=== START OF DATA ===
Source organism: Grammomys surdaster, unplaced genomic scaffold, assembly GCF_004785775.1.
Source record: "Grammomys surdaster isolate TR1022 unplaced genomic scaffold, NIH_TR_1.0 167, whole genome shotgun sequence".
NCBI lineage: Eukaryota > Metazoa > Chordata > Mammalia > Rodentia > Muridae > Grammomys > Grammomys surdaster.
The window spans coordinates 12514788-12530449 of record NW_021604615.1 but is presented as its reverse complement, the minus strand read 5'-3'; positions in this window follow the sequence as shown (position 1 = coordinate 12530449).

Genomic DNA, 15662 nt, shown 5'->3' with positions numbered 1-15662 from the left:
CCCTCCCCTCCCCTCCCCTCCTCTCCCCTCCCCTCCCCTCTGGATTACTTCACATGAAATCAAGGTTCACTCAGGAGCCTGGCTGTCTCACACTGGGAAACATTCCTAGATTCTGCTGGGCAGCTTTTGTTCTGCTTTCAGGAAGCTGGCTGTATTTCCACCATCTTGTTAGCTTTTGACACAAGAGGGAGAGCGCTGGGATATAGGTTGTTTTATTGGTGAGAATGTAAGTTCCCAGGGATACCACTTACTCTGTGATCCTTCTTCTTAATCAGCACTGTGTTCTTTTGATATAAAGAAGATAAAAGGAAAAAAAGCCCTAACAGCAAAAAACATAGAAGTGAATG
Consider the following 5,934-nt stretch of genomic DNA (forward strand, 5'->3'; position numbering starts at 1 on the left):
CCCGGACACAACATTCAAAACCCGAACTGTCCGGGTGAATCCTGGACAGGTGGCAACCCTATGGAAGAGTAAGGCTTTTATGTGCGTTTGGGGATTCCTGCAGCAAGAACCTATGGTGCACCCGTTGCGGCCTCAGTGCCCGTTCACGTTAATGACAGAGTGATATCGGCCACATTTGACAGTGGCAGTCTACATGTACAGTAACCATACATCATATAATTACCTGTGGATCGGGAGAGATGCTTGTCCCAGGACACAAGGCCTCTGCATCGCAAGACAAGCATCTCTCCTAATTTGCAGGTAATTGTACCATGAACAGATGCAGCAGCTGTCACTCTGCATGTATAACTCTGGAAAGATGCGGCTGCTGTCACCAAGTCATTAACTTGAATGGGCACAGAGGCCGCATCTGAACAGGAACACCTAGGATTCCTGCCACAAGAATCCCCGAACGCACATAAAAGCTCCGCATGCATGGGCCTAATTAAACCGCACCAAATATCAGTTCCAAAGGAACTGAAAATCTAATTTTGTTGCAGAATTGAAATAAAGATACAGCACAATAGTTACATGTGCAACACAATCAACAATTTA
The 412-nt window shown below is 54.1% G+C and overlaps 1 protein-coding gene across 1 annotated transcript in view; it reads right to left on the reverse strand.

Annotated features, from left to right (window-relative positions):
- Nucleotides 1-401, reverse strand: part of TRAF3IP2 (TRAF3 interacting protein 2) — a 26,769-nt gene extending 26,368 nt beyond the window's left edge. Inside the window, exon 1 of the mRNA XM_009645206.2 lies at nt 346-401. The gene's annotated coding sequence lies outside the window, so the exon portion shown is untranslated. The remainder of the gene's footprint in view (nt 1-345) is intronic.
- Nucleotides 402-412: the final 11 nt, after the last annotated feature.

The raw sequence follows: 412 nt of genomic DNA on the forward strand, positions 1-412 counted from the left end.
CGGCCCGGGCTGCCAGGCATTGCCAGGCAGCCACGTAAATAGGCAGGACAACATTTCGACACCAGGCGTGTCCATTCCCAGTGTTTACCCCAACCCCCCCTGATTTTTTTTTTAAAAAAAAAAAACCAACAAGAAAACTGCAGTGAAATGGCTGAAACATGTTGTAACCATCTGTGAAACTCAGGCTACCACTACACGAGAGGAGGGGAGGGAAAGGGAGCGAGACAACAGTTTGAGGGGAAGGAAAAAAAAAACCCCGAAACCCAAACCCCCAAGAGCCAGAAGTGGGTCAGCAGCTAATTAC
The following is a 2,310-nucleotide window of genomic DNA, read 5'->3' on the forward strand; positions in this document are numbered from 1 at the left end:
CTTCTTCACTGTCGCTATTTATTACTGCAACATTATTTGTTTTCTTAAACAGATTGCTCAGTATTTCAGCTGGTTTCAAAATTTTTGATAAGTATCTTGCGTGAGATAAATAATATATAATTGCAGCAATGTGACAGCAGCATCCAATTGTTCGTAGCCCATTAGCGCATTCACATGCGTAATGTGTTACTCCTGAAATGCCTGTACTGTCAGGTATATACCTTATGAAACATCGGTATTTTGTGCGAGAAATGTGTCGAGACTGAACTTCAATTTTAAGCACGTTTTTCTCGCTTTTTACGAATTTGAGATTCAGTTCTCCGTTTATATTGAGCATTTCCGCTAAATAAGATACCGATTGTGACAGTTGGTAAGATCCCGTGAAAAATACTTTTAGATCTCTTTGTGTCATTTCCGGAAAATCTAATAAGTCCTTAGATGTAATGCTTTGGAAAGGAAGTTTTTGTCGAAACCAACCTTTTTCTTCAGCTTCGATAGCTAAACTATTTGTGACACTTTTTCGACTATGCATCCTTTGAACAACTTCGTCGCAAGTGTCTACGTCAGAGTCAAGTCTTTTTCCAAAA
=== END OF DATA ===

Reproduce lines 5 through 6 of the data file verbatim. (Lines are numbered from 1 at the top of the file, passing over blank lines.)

Genomic DNA, 15662 nt, shown 5'->3' with positions numbered 1-15662 from the left:
CCCTCCCCTCCCCTCCCCTCCTCTCCCCTCCCCTCCCCTCTGGATTACTTCACATGAAATCAAGGTTCACTCAGGAGCCTGGCTGTCTCACACTGGGAAACATTCCTAGATTCTGCTGGGCAGCTTTTGTTCTGCTTTCAGGAAGCTGGCTGTATTTCCACCATCTTGTTAGCTTTTGACACAAGAGGGAGAGCGCTGGGATATAGGTTGTTTTATTGGTGAGAATGTAAGTTCCCAGGGATACCACTTACTCTGTGATCCTTCTTCTTAATCAGCACTGTGTTCTTTTGATATAAAGAAGATAAAAGGAAAAAAAGCCCTAACAGCAAAAAACATAGAAGTGAATG